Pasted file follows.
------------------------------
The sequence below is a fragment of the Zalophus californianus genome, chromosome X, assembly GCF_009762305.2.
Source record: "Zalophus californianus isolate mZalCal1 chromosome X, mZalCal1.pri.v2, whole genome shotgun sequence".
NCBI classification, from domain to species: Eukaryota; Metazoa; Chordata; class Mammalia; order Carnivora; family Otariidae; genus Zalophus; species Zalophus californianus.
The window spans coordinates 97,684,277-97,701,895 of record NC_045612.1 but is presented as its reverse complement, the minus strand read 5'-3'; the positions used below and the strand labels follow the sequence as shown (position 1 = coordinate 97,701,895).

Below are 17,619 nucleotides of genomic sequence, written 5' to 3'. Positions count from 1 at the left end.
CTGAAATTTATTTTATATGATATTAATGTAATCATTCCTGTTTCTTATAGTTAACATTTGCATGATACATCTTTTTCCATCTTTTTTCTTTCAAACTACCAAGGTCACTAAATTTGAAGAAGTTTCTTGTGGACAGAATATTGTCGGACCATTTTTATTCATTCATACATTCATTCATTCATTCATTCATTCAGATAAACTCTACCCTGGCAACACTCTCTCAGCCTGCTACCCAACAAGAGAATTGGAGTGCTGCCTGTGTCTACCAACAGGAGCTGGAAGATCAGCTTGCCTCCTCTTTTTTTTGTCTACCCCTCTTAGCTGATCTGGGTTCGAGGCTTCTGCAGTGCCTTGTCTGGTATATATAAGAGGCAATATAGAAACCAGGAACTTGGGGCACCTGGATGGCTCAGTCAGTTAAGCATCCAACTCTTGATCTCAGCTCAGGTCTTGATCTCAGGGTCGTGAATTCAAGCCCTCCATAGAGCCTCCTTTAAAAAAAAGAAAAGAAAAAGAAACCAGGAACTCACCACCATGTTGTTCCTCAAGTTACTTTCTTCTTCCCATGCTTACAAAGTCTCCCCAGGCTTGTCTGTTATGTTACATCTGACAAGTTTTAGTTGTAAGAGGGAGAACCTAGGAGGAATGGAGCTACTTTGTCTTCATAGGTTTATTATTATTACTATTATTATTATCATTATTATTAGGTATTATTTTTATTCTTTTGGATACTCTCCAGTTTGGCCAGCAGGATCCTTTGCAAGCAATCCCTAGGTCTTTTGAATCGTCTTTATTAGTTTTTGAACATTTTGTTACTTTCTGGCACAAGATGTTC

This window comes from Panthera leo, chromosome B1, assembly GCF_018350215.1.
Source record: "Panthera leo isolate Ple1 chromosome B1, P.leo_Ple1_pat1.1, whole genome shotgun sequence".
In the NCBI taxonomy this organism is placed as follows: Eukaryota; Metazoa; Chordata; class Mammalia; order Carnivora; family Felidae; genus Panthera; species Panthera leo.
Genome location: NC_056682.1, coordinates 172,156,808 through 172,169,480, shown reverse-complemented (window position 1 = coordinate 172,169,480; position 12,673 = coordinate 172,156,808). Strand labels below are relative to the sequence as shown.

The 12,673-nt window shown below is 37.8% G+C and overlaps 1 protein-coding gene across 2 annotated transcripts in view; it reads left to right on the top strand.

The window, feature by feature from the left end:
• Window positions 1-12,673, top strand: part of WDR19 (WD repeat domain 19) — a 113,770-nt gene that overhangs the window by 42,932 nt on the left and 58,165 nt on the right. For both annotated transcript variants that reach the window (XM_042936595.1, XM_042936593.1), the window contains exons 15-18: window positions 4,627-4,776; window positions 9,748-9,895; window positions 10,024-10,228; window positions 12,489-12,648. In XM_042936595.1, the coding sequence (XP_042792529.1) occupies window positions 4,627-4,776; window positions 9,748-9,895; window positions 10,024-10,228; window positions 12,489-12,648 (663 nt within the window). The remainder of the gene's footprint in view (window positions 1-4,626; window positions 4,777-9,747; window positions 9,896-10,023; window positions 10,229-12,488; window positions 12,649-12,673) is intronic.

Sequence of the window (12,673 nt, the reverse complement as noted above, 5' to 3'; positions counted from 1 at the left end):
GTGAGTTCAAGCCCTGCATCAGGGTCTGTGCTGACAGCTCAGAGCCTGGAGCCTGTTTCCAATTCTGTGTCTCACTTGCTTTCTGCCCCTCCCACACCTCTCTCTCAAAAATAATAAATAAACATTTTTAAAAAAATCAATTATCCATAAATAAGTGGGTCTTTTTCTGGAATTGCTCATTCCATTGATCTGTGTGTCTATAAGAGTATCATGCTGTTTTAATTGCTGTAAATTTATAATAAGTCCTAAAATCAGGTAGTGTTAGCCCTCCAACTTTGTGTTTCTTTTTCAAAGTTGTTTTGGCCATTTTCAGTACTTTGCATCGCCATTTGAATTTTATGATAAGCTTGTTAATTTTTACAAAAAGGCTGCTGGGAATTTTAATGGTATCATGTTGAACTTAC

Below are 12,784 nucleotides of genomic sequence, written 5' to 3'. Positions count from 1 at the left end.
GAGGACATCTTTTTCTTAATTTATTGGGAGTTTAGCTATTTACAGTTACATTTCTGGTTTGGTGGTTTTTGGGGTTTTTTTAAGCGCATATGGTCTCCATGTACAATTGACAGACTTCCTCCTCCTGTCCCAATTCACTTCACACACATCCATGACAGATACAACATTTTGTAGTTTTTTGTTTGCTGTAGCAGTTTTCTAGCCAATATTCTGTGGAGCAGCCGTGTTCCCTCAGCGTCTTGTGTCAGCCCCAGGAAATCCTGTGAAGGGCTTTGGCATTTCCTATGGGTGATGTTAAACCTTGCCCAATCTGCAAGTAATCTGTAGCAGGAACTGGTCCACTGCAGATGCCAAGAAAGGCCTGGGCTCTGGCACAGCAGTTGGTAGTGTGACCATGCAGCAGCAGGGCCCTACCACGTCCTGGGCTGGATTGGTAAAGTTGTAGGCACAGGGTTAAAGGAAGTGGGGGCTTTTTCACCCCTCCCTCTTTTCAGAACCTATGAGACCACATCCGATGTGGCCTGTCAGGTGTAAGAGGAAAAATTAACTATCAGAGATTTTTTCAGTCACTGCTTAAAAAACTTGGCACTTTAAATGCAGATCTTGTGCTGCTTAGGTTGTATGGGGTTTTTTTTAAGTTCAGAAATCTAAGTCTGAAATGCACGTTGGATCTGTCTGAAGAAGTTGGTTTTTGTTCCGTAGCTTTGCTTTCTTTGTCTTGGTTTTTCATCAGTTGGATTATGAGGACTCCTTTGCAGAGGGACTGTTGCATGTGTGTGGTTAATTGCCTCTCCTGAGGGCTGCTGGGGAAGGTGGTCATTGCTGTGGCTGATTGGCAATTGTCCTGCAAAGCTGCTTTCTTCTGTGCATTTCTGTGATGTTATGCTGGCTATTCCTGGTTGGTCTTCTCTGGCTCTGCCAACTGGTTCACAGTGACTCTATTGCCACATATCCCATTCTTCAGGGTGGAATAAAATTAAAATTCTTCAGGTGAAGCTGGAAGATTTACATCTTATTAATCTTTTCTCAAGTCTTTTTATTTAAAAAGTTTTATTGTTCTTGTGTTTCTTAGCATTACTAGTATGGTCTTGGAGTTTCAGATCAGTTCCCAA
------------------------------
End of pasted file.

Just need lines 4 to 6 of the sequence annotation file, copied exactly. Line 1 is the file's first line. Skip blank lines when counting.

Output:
The window spans coordinates 97,684,277-97,701,895 of record NC_045612.1 but is presented as its reverse complement, the minus strand read 5'-3'; the positions used below and the strand labels follow the sequence as shown (position 1 = coordinate 97,701,895).

Below are 17,619 nucleotides of genomic sequence, written 5' to 3'. Positions count from 1 at the left end.
CTGAAATTTATTTTATATGATATTAATGTAATCATTCCTGTTTCTTATAGTTAACATTTGCATGATACATCTTTTTCCATCTTTTTTCTTTCAAACTACCAAGGTCACTAAATTTGAAGAAGTTTCTTGTGGACAGAATATTGTCGGACCATTTTTATTCATTCATACATTCATTCATTCATTCATTCATTCAGATAAACTCTACCCTGGCAACACTCTCTCAGCCTGCTACCCAACAAGAGAATTGGAGTGCTGCCTGTGTCTACCAACAGGAGCTGGAAGATCAGCTTGCCTCCTCTTTTTTTTGTCTACCCCTCTTAGCTGATCTGGGTTCGAGGCTTCTGCAGTGCCTTGTCTGGTATATATAAGAGGCAATATAGAAACCAGGAACTTGGGGCACCTGGATGGCTCAGTCAGTTAAGCATCCAACTCTTGATCTCAGCTCAGGTCTTGATCTCAGGGTCGTGAATTCAAGCCCTCCATAGAGCCTCCTTTAAAAAAAAGAAAAGAAAAAGAAACCAGGAACTCACCACCATGTTGTTCCTCAAGTTACTTTCTTCTTCCCATGCTTACAAAGTCTCCCCAGGCTTGTCTGTTATGTTACATCTGACAAGTTTTAGTTGTAAGAGGGAGAACCTAGGAGGAATGGAGCTACTTTGTCTTCATAGGTTTATTATTATTACTATTATTATTATCATTATTATTAGGTATTATTTTTATTCTTTTGGATACTCTCCAGTTTGGCCAGCAGGATCCTTTGCAAGCAATCCCTAGGTCTTTTGAATCGTCTTTATTAGTTTTTGAACATTTTGTTACTTTCTGGCACAAGATGTTC